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conj. occas. used in late texts for ná (< iná, indá) than: fa sine é nó gach fear dhíobh, Ériu i 92 § 43. gur bhuidhe thu-sa do Dhomhnall nó do Chian, 95.9 . ni mó no lethchoroin amhain, Fl. Earls 90.12 , cf. 16.2 ; 22.16 , 27 . See indá.

8 nó

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x in combination with co, see no co.

1 nóad, nóud

Cite this: eDIL s.v. 1 nóad, nóud or dil.ie/33212

Forms: nothi

m. (vn. of nóïd?) the act of making known, pro- claiming, publishing: noad .i. urdarcugadh nō medughadh, H. 4.22 p. 36a ( O'C. 2016 ). noad ainme `to magnify (? make known) the blemish', Laws v 228.28 (a species of lampoon which incurs fine; glossed .i. urdarcugadh na hainme, 232.10 ); cf. O'Dav. 1287 : noudh .i. athnugud no urdarcugud, ut est noudh ainmhe .i. leasainm (i.e. a nickname). noud cerda `celebrating art', RC xxvi 24 § 75 , glossed .i. erdarcaigim eladna, LL 187a52 ; similarly O'Cl. (noudh cearda). corab do noud nemdrong, Laws v 468.1 , glossed: co ras-urdraicaigea imat fīr-naim, 470.27 . ? g s. cetal nothi , IT iii 63 § 126 ( = cetla noith BB), i.e. a panegyric, the exx. given being Fiacc's hymn to Patrick and Broccán's hymn to Brigid. See also nóithe.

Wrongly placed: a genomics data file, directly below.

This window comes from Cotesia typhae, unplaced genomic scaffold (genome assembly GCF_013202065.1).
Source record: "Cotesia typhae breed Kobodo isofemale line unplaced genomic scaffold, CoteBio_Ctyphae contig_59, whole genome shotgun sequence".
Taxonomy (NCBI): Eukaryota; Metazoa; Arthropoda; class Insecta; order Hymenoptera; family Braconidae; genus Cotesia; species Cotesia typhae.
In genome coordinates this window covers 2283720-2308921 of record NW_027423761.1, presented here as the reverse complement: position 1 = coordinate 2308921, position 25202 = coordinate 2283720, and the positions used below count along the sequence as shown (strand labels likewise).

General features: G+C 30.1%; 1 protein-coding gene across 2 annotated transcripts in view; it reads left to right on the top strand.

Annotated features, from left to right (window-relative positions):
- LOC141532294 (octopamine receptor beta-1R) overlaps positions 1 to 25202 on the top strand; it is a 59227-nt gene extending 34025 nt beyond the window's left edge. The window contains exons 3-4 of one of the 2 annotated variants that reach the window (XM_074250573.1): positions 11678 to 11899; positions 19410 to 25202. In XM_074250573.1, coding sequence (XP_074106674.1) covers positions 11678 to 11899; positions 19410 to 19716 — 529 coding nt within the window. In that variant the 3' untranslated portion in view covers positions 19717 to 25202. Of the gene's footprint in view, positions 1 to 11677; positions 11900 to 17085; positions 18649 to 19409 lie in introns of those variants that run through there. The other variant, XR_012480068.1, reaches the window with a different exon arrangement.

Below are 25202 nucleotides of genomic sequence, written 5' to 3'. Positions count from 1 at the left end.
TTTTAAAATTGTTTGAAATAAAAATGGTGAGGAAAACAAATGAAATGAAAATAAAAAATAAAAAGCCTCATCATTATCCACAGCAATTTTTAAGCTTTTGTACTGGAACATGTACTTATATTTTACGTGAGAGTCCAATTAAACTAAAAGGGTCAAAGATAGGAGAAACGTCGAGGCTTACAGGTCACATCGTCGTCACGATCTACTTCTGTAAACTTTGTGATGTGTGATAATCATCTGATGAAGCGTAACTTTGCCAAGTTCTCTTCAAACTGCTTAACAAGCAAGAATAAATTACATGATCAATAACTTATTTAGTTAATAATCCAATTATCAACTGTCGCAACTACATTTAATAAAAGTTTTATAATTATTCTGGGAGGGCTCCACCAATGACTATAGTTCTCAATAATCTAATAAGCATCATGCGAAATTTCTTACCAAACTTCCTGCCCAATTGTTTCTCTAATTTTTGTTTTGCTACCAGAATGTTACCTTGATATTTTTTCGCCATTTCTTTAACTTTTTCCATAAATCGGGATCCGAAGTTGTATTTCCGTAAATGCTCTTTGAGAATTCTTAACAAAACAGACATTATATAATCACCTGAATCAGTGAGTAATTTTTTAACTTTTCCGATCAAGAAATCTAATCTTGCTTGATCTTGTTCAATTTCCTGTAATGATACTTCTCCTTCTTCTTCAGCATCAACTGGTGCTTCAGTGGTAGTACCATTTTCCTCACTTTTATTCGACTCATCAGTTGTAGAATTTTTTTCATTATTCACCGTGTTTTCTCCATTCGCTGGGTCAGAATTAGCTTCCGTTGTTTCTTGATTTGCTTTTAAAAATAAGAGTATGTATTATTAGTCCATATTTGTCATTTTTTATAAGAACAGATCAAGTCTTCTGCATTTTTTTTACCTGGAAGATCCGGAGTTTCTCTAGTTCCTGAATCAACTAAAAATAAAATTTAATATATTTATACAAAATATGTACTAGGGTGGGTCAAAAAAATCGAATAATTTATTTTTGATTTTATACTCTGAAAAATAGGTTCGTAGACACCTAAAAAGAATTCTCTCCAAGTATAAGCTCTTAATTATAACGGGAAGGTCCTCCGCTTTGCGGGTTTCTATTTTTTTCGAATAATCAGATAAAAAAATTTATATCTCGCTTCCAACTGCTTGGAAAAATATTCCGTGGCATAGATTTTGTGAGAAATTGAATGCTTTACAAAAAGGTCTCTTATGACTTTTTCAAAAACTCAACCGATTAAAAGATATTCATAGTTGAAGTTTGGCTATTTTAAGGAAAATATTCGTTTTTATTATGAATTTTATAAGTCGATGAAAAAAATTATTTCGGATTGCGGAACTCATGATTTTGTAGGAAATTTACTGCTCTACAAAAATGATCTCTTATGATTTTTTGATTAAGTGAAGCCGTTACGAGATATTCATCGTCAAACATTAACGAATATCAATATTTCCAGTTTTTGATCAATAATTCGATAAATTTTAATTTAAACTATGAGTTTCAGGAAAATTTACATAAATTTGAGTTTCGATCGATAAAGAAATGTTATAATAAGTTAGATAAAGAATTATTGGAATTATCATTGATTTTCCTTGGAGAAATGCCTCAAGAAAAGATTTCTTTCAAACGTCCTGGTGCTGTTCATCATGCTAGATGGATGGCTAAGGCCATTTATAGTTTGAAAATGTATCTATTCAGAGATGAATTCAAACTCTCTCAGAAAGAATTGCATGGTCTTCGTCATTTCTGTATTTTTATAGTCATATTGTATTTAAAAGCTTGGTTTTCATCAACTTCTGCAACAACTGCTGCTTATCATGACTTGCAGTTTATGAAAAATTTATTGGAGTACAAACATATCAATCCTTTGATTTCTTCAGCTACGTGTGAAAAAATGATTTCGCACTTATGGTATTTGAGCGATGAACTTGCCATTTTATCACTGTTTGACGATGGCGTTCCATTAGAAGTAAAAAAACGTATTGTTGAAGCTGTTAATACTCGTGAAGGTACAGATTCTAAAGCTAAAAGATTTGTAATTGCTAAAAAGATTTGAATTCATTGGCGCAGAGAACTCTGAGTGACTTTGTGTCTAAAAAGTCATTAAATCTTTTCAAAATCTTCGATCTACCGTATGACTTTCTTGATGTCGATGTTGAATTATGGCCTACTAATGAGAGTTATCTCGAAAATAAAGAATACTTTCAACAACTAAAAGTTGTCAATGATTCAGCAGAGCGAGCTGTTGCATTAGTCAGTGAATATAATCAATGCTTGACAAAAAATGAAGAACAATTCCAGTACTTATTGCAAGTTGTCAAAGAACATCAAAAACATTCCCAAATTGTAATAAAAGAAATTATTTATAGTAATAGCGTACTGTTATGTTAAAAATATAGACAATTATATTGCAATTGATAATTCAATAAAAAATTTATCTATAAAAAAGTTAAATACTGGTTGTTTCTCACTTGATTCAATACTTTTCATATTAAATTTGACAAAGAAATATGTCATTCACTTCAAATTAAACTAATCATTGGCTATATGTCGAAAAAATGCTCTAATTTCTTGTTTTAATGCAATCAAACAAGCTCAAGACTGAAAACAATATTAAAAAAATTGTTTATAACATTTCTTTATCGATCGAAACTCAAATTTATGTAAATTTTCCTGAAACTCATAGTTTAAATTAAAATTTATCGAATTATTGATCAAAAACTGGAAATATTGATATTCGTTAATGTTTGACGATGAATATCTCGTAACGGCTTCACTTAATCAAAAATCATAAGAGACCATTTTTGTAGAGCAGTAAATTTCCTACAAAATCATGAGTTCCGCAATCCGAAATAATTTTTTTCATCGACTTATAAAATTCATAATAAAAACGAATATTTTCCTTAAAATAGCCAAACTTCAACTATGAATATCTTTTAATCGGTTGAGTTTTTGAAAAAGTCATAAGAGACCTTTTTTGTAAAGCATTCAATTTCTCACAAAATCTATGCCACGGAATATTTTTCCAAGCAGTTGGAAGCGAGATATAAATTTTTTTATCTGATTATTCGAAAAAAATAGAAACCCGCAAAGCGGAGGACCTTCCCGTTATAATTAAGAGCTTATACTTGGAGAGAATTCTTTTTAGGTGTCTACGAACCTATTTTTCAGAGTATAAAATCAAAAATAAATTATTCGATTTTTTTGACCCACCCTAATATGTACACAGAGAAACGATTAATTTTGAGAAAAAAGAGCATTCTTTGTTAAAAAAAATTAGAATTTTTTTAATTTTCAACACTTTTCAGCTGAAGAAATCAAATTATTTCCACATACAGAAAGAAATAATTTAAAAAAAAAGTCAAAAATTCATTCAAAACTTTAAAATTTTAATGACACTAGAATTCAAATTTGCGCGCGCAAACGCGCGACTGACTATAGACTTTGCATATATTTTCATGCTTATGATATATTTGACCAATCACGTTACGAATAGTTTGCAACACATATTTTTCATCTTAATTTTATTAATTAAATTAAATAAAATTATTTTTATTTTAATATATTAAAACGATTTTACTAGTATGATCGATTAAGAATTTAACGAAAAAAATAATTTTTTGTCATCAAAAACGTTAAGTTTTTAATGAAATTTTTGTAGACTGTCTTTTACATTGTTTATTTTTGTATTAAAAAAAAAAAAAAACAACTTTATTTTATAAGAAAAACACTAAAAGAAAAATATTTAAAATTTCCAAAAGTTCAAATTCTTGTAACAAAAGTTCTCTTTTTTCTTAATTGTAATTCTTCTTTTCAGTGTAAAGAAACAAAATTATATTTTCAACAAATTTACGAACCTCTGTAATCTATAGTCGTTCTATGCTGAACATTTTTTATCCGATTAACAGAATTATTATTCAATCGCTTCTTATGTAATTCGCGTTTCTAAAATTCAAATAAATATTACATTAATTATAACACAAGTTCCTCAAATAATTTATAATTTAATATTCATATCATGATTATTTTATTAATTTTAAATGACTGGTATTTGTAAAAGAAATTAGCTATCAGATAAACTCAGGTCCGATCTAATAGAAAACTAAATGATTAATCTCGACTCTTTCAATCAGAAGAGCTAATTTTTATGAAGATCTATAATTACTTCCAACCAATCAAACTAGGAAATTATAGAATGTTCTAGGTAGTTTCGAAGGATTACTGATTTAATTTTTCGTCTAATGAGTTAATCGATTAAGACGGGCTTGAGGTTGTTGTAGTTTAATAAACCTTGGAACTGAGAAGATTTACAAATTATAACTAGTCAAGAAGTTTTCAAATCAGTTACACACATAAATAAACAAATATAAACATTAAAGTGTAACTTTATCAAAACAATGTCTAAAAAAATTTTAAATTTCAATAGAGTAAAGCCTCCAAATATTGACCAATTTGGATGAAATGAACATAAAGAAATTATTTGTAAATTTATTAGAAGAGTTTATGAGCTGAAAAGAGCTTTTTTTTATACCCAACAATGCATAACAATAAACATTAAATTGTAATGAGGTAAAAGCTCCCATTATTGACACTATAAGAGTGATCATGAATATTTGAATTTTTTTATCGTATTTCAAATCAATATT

2 nóad, nóud

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n in B. na f. the act of covering, keeping or protect- ing? Dond na ndúl . . . dom noudh (.i. dom chumhdach) rém ré co roibh may the Lord of the creatures be my guard (? shelter, dwelling-place) for my life-time, ZCP v 484 § 10 = dom noadh, iii 378.21 (glossed .i. coimhéd, p. 381 ). For the possible mean- ing dwelling-place , cf. Psa. xc 1 and see nód.


Cite this: eDIL s.v. nóaire or dil.ie/33214

Forms: noairi

n io,m. (2 nó) a sailor: pl. ro batar noairi for muir, BColm. 94.11 . ro rec C. he frisna noere ro batar ic Inbiur Boinne, Trip. 416.8 ); quoted by O'Cl. with gloss: noere .i. loingséoire no máirnelaigh. amal . . . no tinoilfitis naeireada seolbrata a long, CCath. 3737.


Cite this: eDIL s.v. nobla or dil.ie/33215

Forms: nobla

n (Romance loan-word) a noble (gold coin): nobla óir, BNnÉ 203.4 . g p. tug G. dā fichit nobla dergoir do thechtaire in iarla, ZCP vi 33.26 ; 37.9 .

1 noch

Cite this: eDIL s.v. 1 noch or dil.ie/33216

co-ordinating conj., folld. by absol. form of vb., con- fined to O.Ir. and early Mid.Ir. periods. Some of the nuances below may not be justified, Celtica v 86 .